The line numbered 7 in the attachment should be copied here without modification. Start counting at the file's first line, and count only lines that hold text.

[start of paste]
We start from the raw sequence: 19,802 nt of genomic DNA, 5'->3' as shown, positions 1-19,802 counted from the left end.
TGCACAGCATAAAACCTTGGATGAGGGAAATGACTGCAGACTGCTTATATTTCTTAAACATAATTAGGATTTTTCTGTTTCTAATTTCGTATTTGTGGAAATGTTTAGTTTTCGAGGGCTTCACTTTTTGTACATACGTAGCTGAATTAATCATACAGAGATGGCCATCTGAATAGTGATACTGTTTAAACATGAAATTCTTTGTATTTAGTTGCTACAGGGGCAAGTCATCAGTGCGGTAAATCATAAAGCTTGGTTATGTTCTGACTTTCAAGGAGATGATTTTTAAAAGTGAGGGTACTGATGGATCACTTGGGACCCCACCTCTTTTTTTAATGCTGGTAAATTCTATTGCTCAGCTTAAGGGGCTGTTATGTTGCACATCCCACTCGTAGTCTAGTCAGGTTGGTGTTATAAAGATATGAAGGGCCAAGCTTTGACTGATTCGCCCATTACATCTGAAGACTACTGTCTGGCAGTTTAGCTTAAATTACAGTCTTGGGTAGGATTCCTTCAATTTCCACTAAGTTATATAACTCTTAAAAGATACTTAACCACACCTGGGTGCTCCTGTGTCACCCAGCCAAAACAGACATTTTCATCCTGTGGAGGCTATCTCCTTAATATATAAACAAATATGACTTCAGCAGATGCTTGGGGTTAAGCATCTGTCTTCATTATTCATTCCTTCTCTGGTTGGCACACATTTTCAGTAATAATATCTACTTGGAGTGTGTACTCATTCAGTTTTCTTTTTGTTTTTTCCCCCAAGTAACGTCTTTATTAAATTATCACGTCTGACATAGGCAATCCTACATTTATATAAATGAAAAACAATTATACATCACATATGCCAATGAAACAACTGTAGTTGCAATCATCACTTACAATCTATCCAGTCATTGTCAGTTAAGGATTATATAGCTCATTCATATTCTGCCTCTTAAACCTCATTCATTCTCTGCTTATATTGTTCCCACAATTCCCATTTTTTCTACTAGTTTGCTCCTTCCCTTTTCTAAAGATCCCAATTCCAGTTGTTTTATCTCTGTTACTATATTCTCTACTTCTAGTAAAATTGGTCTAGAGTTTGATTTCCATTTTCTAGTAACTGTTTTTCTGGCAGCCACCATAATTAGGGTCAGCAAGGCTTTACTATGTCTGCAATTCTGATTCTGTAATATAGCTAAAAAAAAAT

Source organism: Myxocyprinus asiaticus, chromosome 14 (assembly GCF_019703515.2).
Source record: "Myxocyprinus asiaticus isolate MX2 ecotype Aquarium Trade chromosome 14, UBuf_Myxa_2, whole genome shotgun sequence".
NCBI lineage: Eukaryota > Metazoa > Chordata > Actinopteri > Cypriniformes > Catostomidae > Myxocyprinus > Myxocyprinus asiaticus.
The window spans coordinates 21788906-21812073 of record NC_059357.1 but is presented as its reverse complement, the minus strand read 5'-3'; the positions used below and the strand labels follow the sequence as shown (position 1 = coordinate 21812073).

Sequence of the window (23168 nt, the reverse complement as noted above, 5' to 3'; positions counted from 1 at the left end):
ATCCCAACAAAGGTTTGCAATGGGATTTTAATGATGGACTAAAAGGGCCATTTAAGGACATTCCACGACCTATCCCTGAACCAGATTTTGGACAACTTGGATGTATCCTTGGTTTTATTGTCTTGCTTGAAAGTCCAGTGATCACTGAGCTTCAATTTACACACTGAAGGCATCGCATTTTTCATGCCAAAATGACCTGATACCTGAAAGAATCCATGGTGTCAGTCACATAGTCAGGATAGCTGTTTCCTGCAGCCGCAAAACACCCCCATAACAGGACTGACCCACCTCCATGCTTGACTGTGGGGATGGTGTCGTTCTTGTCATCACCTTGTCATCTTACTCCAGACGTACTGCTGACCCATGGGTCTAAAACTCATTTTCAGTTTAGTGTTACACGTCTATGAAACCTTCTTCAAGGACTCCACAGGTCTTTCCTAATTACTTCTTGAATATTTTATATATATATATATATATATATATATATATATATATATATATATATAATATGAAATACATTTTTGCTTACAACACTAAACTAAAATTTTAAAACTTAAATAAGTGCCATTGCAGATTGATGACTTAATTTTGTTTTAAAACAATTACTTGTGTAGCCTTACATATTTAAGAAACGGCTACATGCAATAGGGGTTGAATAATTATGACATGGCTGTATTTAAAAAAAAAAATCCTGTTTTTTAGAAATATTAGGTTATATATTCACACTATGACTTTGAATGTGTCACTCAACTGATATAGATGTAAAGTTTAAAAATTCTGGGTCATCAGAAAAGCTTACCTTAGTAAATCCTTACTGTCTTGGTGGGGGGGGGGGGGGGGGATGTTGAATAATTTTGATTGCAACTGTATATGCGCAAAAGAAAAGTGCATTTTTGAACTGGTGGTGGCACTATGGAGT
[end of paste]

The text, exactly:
Sequence of the window (23168 nt, the reverse complement as noted above, 5' to 3'; positions counted from 1 at the left end):